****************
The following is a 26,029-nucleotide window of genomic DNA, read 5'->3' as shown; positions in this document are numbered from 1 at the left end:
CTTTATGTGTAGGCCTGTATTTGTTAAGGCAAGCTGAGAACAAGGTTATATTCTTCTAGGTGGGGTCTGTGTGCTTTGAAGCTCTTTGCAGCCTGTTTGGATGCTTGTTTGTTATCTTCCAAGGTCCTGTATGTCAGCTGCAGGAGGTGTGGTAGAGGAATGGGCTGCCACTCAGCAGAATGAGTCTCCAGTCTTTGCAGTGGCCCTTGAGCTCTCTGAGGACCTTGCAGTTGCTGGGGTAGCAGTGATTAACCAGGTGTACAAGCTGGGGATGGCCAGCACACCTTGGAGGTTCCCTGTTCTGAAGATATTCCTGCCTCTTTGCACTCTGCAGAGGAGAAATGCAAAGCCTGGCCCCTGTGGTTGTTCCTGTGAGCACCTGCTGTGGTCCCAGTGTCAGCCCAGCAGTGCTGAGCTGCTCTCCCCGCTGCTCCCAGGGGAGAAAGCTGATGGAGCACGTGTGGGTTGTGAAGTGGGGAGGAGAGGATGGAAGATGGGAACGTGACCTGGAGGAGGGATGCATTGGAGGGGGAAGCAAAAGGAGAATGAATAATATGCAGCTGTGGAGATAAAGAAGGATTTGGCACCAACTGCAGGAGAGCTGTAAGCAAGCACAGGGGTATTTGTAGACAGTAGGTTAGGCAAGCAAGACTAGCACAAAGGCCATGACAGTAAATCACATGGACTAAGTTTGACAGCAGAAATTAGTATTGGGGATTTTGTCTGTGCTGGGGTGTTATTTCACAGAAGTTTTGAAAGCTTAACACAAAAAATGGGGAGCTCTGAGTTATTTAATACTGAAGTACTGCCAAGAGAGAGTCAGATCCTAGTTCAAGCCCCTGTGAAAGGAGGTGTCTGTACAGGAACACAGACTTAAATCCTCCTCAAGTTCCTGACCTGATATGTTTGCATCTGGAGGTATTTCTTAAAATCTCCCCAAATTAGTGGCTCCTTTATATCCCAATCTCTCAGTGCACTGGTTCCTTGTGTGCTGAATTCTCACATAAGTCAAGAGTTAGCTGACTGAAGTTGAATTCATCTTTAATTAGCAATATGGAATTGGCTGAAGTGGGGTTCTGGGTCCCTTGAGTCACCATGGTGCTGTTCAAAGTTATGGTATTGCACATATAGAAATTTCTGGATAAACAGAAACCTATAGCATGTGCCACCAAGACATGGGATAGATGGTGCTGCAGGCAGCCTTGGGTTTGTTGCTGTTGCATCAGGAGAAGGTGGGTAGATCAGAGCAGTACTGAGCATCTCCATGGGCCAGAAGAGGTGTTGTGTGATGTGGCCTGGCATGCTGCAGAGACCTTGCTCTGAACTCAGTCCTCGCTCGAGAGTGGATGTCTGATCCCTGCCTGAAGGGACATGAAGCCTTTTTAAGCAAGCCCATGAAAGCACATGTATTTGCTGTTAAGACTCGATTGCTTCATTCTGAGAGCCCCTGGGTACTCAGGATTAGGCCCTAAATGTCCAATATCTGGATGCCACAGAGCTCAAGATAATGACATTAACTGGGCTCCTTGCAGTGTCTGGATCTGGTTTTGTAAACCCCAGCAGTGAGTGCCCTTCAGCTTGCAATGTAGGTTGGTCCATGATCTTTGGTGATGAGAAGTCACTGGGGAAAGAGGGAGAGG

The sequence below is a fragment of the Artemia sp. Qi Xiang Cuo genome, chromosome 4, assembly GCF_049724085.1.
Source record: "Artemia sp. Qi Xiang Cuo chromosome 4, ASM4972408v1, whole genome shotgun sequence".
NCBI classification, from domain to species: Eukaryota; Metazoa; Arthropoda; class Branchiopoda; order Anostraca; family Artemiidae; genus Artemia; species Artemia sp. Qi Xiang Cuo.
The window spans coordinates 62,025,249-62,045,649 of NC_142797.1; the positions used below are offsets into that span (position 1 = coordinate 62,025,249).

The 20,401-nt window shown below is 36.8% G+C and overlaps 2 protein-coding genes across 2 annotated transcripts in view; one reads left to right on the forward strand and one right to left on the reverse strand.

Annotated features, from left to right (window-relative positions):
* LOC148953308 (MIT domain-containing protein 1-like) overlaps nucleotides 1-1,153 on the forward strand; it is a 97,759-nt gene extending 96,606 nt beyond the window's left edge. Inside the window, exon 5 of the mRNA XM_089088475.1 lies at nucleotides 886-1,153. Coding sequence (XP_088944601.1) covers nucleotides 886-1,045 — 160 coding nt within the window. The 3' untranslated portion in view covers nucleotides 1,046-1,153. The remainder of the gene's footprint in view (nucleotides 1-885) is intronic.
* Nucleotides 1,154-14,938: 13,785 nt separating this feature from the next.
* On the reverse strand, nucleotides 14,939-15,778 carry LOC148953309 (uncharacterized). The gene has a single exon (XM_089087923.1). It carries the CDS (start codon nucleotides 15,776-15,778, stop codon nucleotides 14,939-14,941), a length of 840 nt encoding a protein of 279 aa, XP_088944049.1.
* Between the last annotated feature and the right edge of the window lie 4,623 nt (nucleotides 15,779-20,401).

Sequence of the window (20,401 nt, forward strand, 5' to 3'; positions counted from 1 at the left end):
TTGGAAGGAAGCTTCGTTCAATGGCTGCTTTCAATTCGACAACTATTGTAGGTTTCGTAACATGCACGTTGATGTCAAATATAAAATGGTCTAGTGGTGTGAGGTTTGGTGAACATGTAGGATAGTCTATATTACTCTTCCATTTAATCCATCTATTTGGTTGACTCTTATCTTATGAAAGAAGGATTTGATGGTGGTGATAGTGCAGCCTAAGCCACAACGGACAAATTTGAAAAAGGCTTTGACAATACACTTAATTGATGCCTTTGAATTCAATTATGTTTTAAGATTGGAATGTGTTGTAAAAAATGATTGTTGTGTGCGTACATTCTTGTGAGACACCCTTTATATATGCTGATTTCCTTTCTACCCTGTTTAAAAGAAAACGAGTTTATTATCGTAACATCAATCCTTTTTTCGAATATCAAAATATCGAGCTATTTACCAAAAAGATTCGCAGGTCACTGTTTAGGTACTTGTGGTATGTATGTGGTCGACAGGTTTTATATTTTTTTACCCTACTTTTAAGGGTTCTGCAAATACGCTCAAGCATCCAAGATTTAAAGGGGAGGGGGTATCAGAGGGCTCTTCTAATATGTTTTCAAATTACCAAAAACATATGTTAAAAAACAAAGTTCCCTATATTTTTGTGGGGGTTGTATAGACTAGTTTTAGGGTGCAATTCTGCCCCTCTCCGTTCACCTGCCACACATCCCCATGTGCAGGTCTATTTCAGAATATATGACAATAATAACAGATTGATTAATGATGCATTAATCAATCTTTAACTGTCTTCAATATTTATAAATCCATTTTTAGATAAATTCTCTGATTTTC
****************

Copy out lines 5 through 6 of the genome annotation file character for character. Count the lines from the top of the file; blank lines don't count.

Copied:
NCBI classification, from domain to species: Eukaryota; Metazoa; Arthropoda; class Branchiopoda; order Anostraca; family Artemiidae; genus Artemia; species Artemia sp. Qi Xiang Cuo.
The window spans coordinates 62,025,249-62,045,649 of NC_142797.1; the positions used below are offsets into that span (position 1 = coordinate 62,025,249).